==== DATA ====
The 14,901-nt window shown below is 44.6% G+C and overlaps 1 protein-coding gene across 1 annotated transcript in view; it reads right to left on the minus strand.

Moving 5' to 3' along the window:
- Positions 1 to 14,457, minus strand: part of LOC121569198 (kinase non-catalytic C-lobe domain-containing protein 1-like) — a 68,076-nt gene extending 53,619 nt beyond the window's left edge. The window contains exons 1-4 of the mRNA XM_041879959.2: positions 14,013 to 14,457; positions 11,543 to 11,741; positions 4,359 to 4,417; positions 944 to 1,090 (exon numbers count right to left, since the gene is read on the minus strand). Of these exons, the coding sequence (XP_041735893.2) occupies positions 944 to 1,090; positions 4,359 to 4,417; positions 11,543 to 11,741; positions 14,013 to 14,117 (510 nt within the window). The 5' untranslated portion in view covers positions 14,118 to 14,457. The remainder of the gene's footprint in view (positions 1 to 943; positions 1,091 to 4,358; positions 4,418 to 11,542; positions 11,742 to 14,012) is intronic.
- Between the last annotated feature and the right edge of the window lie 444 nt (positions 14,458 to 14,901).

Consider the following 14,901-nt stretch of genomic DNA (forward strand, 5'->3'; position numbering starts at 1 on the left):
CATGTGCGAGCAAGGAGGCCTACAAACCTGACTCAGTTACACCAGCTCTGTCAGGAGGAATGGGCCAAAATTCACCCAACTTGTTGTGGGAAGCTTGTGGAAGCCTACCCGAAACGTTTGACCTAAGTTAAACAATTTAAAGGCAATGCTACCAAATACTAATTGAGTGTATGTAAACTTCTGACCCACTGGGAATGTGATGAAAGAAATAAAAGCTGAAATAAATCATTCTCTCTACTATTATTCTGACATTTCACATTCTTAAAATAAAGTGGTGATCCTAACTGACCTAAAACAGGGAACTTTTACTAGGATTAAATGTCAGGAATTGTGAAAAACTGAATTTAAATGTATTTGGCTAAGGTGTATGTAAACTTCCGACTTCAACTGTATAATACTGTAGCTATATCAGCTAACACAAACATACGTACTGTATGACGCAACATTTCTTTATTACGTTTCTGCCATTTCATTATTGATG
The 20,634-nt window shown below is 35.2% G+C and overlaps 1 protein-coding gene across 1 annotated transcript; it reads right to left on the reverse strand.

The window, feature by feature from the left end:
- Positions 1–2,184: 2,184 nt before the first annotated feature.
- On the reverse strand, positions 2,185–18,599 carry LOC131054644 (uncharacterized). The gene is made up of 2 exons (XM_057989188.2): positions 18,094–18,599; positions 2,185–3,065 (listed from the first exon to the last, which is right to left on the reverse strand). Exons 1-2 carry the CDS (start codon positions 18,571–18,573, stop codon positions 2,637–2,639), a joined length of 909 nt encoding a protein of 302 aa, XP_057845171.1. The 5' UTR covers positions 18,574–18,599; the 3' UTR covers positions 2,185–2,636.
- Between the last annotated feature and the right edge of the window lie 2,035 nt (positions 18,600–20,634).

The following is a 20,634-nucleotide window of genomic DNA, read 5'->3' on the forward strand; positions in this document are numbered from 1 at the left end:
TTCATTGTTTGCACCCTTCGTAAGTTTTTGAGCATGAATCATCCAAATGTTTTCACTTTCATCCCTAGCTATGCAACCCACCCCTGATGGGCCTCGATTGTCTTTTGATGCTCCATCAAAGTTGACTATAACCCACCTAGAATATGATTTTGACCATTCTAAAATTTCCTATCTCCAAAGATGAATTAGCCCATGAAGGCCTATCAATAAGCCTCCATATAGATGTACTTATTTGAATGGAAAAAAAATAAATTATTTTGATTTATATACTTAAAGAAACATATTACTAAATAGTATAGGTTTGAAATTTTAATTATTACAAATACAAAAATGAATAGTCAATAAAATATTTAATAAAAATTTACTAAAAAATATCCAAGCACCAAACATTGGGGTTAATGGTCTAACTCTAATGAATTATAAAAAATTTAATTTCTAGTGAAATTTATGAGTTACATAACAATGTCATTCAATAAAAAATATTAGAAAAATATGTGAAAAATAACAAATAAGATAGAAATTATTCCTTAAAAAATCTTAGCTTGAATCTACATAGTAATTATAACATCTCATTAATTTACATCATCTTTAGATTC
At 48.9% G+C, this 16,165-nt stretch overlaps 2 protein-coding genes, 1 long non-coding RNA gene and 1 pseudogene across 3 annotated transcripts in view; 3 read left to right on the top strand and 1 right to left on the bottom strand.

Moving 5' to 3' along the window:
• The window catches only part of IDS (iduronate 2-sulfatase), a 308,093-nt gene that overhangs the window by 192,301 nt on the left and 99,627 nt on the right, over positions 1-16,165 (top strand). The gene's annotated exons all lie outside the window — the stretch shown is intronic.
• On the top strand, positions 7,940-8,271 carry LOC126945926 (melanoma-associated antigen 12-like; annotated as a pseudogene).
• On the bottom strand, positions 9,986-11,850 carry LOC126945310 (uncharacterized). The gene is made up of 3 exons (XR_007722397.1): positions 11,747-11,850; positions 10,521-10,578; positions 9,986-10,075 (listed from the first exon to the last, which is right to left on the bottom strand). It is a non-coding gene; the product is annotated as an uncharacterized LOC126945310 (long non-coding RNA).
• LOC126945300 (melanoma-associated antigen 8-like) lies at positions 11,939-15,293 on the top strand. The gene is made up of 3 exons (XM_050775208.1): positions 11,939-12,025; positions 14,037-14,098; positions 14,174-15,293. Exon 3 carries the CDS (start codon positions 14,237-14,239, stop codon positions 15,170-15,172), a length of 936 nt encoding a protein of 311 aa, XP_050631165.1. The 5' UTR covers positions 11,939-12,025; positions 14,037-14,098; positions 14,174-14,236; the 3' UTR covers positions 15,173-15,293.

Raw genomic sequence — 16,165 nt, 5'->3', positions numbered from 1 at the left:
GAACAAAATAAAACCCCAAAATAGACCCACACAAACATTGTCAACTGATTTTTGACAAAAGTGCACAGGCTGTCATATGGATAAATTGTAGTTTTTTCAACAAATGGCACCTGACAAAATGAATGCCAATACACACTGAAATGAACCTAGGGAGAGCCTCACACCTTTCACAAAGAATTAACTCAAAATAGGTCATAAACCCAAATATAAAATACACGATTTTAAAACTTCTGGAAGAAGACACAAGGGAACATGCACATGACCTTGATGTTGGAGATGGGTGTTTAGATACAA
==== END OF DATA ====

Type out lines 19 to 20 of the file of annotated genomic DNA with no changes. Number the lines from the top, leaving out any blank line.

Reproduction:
• LOC126945300 (melanoma-associated antigen 8-like) lies at positions 11,939-15,293 on the top strand. The gene is made up of 3 exons (XM_050775208.1): positions 11,939-12,025; positions 14,037-14,098; positions 14,174-15,293. Exon 3 carries the CDS (start codon positions 14,237-14,239, stop codon positions 15,170-15,172), a length of 936 nt encoding a protein of 311 aa, XP_050631165.1. The 5' UTR covers positions 11,939-12,025; positions 14,037-14,098; positions 14,174-14,236; the 3' UTR covers positions 15,173-15,293.

Raw genomic sequence — 16,165 nt, 5'->3', positions numbered from 1 at the left: